Meanwhile, Wheels arrives in Ms Avery's classroom for his tutoring. Today she's eschewed the shirtdresses in favour of a matching shiny blue ankle-length skirt and oversized blazer, and a brown version of the communal belt. Very "Star Trek meets office casual".

She coyly tells Wheels that they're going to have his marks up in no time. Her tone and stance are, again, vaguely inappropriate.

Random filler shot of a lady janitor mopping the floor as everyone goes home. Although she's not the semi-regular lady janitor of future episodes. So, egalitarian paradise that it is, Canada apparently has lots of lady janitors.

Back in Mr Raditch's room, Lucy's cleaning the blackboard. I can't believe the Grade Eights had "grimy" as a spelling. Mr Colby returns, shooting a stealthy look up and down the corridor as he walks in. Lucy sits down, and Mr Colby shuts the door. He paces around the room and starts talking about how Lucy is "mature beyond [your] years", and how her paper about Voula showed him just how mature and sensitive she was. "I know what loneliness is like," he says, sitting down on a desk behind her. His face is so high up that most of it is cut out of the shot for the rest of this scene. "When I got divorced, it was like you wrote about Voula…" Oh, come on! It's not enough that he's a pervert; he also has to bore the poor girl to death with stories about his divorce?

Lucy seems vaguely aware that this isn't quite normal conversational material, and asks, "What about Mr Raditch's systems?" "They can wait for a while," says Mr Colby. "I'm more interested in us. People like us. We need to… help each other." He then starts massaging her shoulder like George Bush hitting on Angela Merkel at the G8. Unfortunately, Lucy is too polite and/or disturbed to deliver a no-nonsense Teutonic smackdown, and just sits there looking uncomfortable while a headless Mr Colby breathes, "Relax… don't be so tense… you need a friend, Lucy…"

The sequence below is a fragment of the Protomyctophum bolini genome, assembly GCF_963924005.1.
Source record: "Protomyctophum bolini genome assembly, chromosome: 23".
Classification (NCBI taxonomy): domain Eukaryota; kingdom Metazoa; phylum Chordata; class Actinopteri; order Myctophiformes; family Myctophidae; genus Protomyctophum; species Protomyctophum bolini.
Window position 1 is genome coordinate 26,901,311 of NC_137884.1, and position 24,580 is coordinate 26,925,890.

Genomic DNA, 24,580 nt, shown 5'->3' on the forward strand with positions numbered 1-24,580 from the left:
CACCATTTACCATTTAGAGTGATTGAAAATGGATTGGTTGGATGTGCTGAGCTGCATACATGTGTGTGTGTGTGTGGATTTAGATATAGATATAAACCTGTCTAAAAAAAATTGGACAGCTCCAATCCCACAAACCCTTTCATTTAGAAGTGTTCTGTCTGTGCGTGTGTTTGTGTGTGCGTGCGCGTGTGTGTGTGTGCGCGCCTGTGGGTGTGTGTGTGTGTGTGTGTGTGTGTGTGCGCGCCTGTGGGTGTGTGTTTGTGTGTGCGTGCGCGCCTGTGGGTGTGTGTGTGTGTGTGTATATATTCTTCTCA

Meanwhile, in Ms Avery's classroom, Wheels is working away. He suddenly starts rooting through his schoolbag and announces he needs a book from his locker. "Well, you'd better go get it then," says Ms Avery, and you'll never guess what her tone of voice is like. SO MANY MIXED MESSAGES, DEGRASSI.

Mr Colby's still putting the moves on Lucy. Or, at least, on her latest scarf, which he's groping at clumsily with his fingertips. "This is a nice scarf," he whispers. "Is it silk?" "Uh… I think so. My dad brought it back from Thailand," Lucy answers. This is just surreal, and it's not helped by the fact that we're now seeing an extreme close-up which gives us a great view of Mr Colby's acne-scarred chin (although the rest of his face is still invisible). "Silk is such a sensuous material," he drones. "I love the feel of it. Don't you?" Lucy winces like this is the stupidest thing she's ever heard.

Just as the scene is vaguely approaching some actual dramatic tension, we cut to Wheels running up the stairs. The happy music makes it blatantly obvious he's about to save the day. Conveniently, his locker is right next to Mr Raditch's classroom, and the classroom door has a window in it, so (with the help of his new glasses) he immediately sees what's going on inside. He gawks in horror.